In our darkest hour, we find our brightest hope

There are times when I cannot read or listen to, the news.  It’s too depressing.  High government officials are defying the law.  Judges are making absurd rulings.  Major tech companies are becoming de facto governments of their own, violating the rights of citizens.  In some respects, the nation seems like a madhouse.  When will sanity be restored?

Whenever I begin to get overwhelmed by the seeming hopelessness of it all, I can always crack open a book that I came across some years ago in a used-book store.  The author is Harold Rugg, the copyright is 1937.[1]  The opening and closing chapters concern current events of the era.  The perspective is that of historians living then, who are engulfed in world events that will eventually lead to the Second World War—but for those living in the times, there is no end in sight.  Mighty dictatorships are swarming the globe, not only Hitler, Hirohito and Mussolini, but also Stalin, Chiang-Kai Shek, and Franco.  The questions loomed large:  is democracy doomed?  Is the future dark?

While reading the book, you can imagine, with just a little effort, that you are there and then, caught up in the overwhelming crises of the day, with wave after wave of bad news coming at you.  A devastating Great War (World War I) has recently ended.  The memories of gas attacks are fresh.  Widows, orphans, and veterans with ghastly wounds populate sidewalks and alleyways.  The fear is that as nations enter into an arms race, another massive war might erupt.  Movies of the time depict (and predict) that armadas of enemy bombers will crush major American cities.

We know now that a Second World War did erupt, although not exactly as feared.  Two of the terrible dictators mentioned in the book (Stalin and Chiang) came in on our side, decisively, and yes, democracy was made safe for yet another generation.  We know that now, but in the 1930s, the situation seemed desperate and chaotic.

Much the same can be said of today’s crises.  How far will Putin go in his quest to reestablish Russia as a world power?  Will Xi expand China’s aggressive posture?  Will Kim Jong Un launch a Second Korean War?  What about Iran’s nuclear ambitions?  Can the US border with Mexico be controlled?  How desperate are President Trump’s enemies, not only Democrats, but Republicans and deep state conspirators, to overthrow him?

Rugg writes, on page 678, “What will be the outcome?  No one can guess how far Hitler and Mussolini will go . . . .”

History has always been fraught with seeming uncertainty, beginning in the Garden of Eden.  It will always continue to be so until the day of final judgment.  But we do know how it all resolves.  Psalm 23 tells us.  We can take comfort in that.

[1] Harold Rugg; Changing Governments and Changing Cultures—Democracy Versus Dictatorship:  The World Struggle; Ginn and Company; The Athenaeum Press; Boston; Copyright 1937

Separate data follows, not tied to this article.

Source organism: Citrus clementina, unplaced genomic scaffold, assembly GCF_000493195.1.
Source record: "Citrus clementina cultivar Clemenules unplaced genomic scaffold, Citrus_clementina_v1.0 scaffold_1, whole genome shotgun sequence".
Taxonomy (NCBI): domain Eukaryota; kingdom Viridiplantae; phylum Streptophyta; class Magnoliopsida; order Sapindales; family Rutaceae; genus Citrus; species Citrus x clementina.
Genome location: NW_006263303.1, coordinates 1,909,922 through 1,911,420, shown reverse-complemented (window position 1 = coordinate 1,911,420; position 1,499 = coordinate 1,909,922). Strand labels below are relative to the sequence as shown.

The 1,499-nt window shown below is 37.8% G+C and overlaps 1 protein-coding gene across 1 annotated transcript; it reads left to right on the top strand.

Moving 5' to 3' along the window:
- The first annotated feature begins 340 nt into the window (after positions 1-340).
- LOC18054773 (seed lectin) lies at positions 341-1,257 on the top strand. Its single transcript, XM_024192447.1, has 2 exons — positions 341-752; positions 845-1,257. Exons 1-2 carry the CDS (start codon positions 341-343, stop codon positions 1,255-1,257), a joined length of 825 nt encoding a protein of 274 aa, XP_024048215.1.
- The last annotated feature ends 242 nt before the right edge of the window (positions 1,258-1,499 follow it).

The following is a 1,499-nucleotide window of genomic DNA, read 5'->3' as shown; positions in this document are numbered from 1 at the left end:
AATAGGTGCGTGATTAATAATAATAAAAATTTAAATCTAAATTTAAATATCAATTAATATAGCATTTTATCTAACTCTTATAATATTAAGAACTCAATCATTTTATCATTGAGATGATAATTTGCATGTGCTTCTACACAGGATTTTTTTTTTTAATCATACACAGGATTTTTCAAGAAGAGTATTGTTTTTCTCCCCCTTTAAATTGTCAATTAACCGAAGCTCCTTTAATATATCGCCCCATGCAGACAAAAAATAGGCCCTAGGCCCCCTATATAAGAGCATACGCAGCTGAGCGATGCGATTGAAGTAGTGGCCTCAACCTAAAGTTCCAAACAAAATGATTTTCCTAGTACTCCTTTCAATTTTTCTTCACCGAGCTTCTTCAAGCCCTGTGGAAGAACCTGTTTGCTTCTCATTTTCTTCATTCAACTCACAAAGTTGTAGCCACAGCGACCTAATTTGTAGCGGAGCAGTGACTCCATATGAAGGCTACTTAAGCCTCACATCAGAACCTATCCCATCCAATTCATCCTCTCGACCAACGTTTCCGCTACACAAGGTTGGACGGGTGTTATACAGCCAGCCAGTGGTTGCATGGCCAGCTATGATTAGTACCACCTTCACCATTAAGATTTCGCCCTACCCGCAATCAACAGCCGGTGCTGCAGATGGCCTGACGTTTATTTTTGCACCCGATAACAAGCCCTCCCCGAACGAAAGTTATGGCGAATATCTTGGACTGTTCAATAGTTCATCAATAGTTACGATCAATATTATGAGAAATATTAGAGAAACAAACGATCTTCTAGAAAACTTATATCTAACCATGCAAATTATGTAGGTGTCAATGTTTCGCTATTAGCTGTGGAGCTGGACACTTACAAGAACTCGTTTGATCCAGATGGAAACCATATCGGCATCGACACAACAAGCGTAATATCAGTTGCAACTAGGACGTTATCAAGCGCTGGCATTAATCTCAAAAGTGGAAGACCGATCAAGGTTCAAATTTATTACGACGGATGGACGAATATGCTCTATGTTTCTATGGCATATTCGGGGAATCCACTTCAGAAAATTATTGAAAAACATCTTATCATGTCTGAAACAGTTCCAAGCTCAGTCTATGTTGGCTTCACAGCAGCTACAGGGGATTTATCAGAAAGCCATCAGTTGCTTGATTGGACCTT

There are times when I cannot read or listen to, the news.  It’s too depressing.  High government officials are defying the law.  Judges are making absurd rulings.  Major tech companies are becoming de facto governments of their own, violating the rights of citizens.  In some respects, the nation seems like a madhouse.  When will sanity be restored?

Whenever I begin to get overwhelmed by the seeming hopelessness of it all, I can always crack open a book that I came across some years ago in a used-book store.  The author is Harold Rugg, the copyright is 1937.[1]  The opening and closing chapters concern current events of the era.  The perspective is that of historians living then, who are engulfed in world events that will eventually lead to the Second World War—but for those living in the times, there is no end in sight.  Mighty dictatorships are swarming the globe, not only Hitler, Hirohito and Mussolini, but also Stalin, Chiang-Kai Shek, and Franco.  The questions loomed large:  is democracy doomed?  Is the future dark?

While reading the book, you can imagine, with just a little effort, that you are there and then, caught up in the overwhelming crises of the day, with wave after wave of bad news coming at you.  A devastating Great War (World War I) has recently ended.  The memories of gas attacks are fresh.  Widows, orphans, and veterans with ghastly wounds populate sidewalks and alleyways.  The fear is that as nations enter into an arms race, another massive war might erupt.  Movies of the time depict (and predict) that armadas of enemy bombers will crush major American cities.

We know now that a Second World War did erupt, although not exactly as feared.  Two of the terrible dictators mentioned in the book (Stalin and Chiang) came in on our side, decisively, and yes, democracy was made safe for yet another generation.  We know that now, but in the 1930s, the situation seemed desperate and chaotic.

Much the same can be said of today’s crises.  How far will Putin go in his quest to reestablish Russia as a world power?  Will Xi expand China’s aggressive posture?  Will Kim Jong Un launch a Second Korean War?  What about Iran’s nuclear ambitions?  Can the US border with Mexico be controlled?  How desperate are President Trump’s enemies, not only Democrats, but Republicans and deep state conspirators, to overthrow him?

Rugg writes, on page 678, “What will be the outcome?  No one can guess how far Hitler and Mussolini will go . . . .”

History has always been fraught with seeming uncertainty, beginning in the Garden of Eden.  It will always continue to be so until the day of final judgment.  But we do know how it all resolves.  Psalm 23 tells us.  We can take comfort in that.

[1] Harold Rugg; Changing Governments and Changing Cultures—Democracy Versus Dictatorship:  The World Struggle; Ginn and Company; The Athenaeum Press; Boston; Copyright 1937